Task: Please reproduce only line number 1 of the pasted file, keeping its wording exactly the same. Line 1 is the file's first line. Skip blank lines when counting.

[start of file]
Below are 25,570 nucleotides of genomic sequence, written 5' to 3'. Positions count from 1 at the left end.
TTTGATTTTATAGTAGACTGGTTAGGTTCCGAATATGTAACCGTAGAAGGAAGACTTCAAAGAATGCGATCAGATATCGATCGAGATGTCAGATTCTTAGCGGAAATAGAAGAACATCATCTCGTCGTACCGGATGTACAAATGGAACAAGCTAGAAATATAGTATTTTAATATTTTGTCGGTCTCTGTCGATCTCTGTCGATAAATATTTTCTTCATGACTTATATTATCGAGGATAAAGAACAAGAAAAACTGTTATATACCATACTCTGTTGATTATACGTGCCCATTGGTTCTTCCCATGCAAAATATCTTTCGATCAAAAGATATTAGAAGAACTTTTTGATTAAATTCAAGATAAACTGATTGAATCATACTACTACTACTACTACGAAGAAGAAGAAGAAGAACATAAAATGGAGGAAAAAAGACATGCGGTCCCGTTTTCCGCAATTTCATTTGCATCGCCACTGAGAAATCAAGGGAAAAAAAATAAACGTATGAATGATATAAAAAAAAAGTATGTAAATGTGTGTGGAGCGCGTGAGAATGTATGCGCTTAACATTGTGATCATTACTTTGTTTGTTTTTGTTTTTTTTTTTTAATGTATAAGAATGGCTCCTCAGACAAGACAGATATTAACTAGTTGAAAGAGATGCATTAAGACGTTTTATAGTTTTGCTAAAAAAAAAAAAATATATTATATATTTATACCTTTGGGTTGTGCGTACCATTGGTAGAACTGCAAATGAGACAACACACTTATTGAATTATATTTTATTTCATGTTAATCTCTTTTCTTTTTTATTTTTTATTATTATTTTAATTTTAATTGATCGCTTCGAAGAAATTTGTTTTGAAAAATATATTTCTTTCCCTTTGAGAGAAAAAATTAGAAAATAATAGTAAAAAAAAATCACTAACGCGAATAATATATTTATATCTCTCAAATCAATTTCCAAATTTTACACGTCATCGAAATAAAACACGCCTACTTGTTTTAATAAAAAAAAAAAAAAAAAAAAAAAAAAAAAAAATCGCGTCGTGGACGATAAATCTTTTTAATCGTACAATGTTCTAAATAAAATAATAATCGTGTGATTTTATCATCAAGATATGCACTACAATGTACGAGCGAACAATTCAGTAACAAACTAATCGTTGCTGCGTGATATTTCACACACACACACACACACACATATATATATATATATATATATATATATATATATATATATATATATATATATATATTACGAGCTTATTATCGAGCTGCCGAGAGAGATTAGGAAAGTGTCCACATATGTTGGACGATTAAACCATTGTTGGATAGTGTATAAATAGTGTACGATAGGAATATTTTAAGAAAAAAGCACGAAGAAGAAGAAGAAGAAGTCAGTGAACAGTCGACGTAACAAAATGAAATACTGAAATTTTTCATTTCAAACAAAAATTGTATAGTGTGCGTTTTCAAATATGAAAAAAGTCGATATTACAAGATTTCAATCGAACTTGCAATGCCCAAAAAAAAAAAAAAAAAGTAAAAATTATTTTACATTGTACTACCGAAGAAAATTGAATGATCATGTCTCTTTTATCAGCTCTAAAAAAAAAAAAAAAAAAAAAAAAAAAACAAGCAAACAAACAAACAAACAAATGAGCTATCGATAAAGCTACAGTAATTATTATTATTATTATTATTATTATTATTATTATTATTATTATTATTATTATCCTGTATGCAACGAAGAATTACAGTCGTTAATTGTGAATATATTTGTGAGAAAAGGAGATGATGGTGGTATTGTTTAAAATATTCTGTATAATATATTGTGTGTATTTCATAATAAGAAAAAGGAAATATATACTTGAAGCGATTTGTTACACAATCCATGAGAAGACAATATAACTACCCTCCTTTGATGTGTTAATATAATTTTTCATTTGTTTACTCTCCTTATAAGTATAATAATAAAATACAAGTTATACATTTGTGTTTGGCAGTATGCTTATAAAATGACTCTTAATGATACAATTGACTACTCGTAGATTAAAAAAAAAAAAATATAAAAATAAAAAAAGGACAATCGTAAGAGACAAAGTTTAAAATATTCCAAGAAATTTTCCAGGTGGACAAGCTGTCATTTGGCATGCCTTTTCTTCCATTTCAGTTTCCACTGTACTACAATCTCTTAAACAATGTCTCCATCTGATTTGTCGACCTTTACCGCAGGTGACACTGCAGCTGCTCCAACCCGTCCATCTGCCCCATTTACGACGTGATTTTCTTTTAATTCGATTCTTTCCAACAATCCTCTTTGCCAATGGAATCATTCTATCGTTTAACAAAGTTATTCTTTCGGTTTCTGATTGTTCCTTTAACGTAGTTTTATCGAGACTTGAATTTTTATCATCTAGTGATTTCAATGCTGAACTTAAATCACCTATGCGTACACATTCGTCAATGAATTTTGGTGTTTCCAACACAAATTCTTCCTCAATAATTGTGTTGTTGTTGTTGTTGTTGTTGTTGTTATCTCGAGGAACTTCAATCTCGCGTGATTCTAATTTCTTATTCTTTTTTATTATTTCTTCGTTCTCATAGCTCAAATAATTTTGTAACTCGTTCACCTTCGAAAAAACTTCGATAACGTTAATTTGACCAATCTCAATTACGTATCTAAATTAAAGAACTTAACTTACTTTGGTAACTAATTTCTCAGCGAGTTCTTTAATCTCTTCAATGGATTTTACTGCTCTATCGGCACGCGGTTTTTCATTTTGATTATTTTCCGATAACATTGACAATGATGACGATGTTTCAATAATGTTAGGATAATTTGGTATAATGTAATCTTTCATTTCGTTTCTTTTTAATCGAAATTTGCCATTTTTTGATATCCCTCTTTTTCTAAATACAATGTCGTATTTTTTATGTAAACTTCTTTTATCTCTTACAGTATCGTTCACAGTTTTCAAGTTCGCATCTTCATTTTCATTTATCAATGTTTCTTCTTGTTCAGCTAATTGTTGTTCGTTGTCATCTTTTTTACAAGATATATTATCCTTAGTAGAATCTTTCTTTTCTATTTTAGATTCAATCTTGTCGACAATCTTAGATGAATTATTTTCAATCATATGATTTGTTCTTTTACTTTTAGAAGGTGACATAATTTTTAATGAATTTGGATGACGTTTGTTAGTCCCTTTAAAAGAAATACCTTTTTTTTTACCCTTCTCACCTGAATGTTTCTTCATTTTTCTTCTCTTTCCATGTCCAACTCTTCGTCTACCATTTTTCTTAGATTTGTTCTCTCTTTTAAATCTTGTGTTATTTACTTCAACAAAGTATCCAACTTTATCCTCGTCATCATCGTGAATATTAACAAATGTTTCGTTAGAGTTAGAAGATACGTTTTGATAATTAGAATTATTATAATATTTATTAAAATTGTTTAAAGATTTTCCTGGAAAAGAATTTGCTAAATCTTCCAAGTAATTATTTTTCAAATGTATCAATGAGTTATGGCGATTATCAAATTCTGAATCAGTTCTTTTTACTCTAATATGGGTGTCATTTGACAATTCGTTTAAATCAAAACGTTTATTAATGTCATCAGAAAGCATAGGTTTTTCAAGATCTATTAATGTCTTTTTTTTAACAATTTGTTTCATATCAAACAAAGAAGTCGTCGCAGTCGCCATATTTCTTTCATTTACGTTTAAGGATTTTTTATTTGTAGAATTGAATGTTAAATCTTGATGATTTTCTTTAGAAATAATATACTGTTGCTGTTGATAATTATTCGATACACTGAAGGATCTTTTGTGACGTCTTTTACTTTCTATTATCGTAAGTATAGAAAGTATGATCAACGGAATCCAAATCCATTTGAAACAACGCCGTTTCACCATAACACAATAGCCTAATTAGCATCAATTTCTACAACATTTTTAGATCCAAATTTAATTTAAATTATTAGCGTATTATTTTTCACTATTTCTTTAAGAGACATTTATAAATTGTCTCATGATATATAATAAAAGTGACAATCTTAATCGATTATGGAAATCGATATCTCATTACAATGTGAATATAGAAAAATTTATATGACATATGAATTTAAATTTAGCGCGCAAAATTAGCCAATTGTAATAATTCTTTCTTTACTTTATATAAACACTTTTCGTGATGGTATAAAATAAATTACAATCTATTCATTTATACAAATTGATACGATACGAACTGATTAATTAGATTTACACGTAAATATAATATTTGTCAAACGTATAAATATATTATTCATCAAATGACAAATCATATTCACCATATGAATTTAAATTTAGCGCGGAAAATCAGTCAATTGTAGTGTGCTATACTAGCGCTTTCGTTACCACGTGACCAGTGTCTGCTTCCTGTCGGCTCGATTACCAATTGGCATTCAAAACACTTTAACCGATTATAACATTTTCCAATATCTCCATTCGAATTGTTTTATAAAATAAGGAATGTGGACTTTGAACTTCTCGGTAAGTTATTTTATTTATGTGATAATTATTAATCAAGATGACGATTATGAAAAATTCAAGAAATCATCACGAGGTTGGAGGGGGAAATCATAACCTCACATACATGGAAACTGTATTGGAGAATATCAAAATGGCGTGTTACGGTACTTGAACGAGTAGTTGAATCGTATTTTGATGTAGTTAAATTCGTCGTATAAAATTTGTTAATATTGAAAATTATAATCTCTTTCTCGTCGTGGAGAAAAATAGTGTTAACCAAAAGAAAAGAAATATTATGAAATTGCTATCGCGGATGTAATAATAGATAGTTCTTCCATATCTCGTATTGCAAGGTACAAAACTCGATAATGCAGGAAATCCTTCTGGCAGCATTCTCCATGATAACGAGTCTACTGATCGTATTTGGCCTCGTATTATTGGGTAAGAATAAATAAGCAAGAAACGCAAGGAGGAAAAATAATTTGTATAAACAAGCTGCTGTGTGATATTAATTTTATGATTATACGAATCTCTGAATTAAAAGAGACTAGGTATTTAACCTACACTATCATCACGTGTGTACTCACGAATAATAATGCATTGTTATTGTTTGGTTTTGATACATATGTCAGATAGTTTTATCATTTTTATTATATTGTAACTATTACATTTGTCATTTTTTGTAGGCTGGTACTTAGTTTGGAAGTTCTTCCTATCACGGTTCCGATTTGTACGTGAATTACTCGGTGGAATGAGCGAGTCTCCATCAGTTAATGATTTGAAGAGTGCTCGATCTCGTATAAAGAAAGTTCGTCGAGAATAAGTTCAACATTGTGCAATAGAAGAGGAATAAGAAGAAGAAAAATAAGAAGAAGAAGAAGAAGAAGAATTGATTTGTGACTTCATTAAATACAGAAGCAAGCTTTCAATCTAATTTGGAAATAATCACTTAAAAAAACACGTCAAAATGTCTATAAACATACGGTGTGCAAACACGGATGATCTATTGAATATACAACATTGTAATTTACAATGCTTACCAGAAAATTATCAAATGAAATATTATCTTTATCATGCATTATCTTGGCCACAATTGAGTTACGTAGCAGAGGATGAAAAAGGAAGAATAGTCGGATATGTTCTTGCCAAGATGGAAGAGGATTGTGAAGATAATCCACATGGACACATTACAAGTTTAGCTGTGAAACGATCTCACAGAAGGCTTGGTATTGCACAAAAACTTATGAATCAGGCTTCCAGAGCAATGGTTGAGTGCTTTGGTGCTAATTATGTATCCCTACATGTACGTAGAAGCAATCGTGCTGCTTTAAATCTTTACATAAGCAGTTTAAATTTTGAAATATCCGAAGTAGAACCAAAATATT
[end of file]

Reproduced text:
Below are 25,570 nucleotides of genomic sequence, written 5' to 3'. Positions count from 1 at the left end.